Jessica Holifield discusses whether changing to a vegetarian diet is a solution to the environmental crisis.
The number of people following a meat-free diet in the UK is rapidly on the rise, with approximately 500,000 Britons renouncing meat in 2020. It is now estimated that 14 per cent of us here in the UK follow some form of a meat-free diet, whether that be pescatarian, vegetarian or plant-based. Ethical reasons and health concerns can be enough to lure somebody into cutting back on animal products, but as we find ourselves in the midst of a climate emergency there is another reason why somebody may choose to ditch dairy and meat. In recent years, countless reports have been released telling us that cutting back on meat can help ease climate change, and environmental and animal activists have advocated for this too. But is veganism or vegetarianism really going to help in a climate disaster as intense as the one we find ourselves in?
Writing for the BBC, Richard Gray pointed out that a vegan diet is not always ‘green’. He did acknowledge that, ‘there is no doubt that meat – beef in particular – makes an unsurpassable contribution to the planet’s greenhouse gas emissions. It also devours more land and water and causes more environmental damage than any other single food product’. However, Gray proceeded to list the shortcomings of certain fruits and vegetables. As we may have seen, avocados are particularly bad, needing about 834 litres of water per kilogram of fruit. Mushroom farming methods produce CO2 because of the energy required to heat the room they are grown in. But is this not an issue with modern farming methods, as opposed to the vegetable itself? Gray continues, telling us that researcher Joseph Poore found that almonds, cashews, and walnuts are some of the most water-intensive crops grown on the planet.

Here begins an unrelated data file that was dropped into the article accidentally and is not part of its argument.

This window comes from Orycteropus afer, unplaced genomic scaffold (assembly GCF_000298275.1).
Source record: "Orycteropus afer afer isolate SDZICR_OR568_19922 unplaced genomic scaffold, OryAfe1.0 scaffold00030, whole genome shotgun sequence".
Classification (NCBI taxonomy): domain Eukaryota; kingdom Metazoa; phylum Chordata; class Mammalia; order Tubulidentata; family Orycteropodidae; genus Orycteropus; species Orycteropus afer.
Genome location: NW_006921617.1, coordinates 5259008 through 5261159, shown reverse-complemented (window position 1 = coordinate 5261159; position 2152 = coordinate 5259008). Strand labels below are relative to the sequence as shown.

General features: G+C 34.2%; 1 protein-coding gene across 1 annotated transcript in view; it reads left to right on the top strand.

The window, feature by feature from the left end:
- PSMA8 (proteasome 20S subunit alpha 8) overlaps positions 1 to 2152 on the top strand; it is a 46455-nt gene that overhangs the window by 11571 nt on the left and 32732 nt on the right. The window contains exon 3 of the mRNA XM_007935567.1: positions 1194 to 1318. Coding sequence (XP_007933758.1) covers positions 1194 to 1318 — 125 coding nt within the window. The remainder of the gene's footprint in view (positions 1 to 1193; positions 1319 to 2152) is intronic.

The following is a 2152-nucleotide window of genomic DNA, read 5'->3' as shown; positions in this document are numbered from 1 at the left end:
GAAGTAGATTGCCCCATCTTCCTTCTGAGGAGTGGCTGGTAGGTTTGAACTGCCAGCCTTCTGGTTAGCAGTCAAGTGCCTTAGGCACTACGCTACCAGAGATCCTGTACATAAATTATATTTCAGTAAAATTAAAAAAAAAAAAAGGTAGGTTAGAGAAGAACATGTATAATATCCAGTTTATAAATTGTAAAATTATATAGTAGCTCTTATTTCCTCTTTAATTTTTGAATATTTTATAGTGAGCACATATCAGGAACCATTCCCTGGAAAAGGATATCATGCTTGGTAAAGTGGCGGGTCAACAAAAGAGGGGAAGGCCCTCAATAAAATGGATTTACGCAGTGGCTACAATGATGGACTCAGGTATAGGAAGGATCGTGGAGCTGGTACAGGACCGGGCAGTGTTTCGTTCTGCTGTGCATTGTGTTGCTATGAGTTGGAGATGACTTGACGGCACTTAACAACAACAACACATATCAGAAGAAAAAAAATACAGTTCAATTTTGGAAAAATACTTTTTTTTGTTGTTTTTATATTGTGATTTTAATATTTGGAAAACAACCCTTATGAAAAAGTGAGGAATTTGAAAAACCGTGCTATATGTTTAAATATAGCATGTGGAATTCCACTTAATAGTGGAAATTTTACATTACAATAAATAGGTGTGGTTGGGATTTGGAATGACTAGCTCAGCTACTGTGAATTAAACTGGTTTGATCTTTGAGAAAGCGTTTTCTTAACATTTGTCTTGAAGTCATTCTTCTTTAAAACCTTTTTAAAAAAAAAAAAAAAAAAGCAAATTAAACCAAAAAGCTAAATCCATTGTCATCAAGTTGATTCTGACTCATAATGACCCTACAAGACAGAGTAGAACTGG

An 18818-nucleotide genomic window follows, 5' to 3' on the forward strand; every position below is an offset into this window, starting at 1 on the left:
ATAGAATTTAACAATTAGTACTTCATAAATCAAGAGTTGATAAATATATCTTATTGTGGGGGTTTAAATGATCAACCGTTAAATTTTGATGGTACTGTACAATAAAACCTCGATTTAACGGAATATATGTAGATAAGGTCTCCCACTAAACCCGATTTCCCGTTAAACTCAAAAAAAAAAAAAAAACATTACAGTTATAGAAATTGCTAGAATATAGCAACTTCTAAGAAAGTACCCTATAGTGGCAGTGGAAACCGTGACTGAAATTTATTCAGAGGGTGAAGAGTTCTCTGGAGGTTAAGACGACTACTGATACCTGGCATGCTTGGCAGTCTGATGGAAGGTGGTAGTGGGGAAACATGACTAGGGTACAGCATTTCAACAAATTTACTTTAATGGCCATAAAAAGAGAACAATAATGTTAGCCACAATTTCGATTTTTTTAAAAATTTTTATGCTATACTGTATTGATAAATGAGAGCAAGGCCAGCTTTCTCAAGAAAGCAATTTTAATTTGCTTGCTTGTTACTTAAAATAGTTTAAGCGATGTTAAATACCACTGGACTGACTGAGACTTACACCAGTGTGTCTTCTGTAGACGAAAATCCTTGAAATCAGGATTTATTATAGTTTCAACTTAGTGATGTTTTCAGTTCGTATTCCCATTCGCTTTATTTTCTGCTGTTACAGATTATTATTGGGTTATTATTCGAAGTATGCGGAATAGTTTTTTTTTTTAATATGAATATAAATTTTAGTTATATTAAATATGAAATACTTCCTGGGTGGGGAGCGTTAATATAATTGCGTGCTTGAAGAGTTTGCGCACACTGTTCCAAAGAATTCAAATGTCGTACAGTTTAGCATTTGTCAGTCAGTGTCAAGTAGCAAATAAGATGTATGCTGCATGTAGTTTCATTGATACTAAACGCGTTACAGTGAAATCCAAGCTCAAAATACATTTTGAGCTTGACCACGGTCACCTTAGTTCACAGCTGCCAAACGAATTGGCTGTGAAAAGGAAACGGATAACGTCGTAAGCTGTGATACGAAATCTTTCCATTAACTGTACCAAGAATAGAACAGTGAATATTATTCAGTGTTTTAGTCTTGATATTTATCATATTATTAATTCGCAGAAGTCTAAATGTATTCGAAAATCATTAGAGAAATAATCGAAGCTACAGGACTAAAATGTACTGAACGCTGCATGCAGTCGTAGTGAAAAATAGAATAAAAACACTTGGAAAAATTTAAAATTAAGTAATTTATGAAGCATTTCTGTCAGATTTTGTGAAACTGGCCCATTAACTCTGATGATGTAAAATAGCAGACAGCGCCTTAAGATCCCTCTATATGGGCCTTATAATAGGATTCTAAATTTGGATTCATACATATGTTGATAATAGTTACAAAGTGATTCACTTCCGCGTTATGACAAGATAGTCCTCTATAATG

However, what this article fails to point out is that omnivorous people also eat fruits and vegetables. As well as eating meat – which, as various studies have proved, is damaging to the environment as a result of methane being released into the atmosphere as well as the water it requires – meat-eaters also consume fruit and vegetables. To assume that, in the case of omnivorous palettes, it’s a case of either/or is to look at the issue one-dimensionally.
Many of us have stopped using plastic straws in a bid to help the ocean, but have we ever considered not eating fish?
Climate activist Greta Thunberg has campaigned that we should swap to a vegan diet or we have no chance of reversing climate damage. She tells us, ‘the climate crisis, the ecological crisis and the health crisis – they are all interlinked […] the way we make food, raising animals to eat, clearing land to grow food to feed these animals . . . It just doesn’t make sense’. I find myself in agreement with Greta. Likewise, Environment provided us with reasons why a vegetarian diet is better for the environment: it requires less land; it minimizes pollution; it conserves water and it protects marine ecosystems. Many of us have stopped using plastic straws in a bid to help the ocean, but have we ever considered not eating fish? With arguments like this put before us, in conjunction with ethical and health reasons, it might be worth us reconsidering our lifestyle choices.
Having said this, it’s not enough to change our diets. Politicians need to be doing more to help the climate crisis rather than thinking about lining their own pockets. Big companies should be figuring out how they could make a positive impact. Additionally, if for some reason you can’t change your diet, it could be worth looking at other lifestyle choices you could make: using apps like Olio helps to reduce food waste; purchasing loose fruit and vegetables cuts down on plastic; using public transport reduces CO2; buying from charity shops helps limit our consumerism. Hopefully, with society working together and making changes where possible, we will begin to see climate change reverse in the coming years.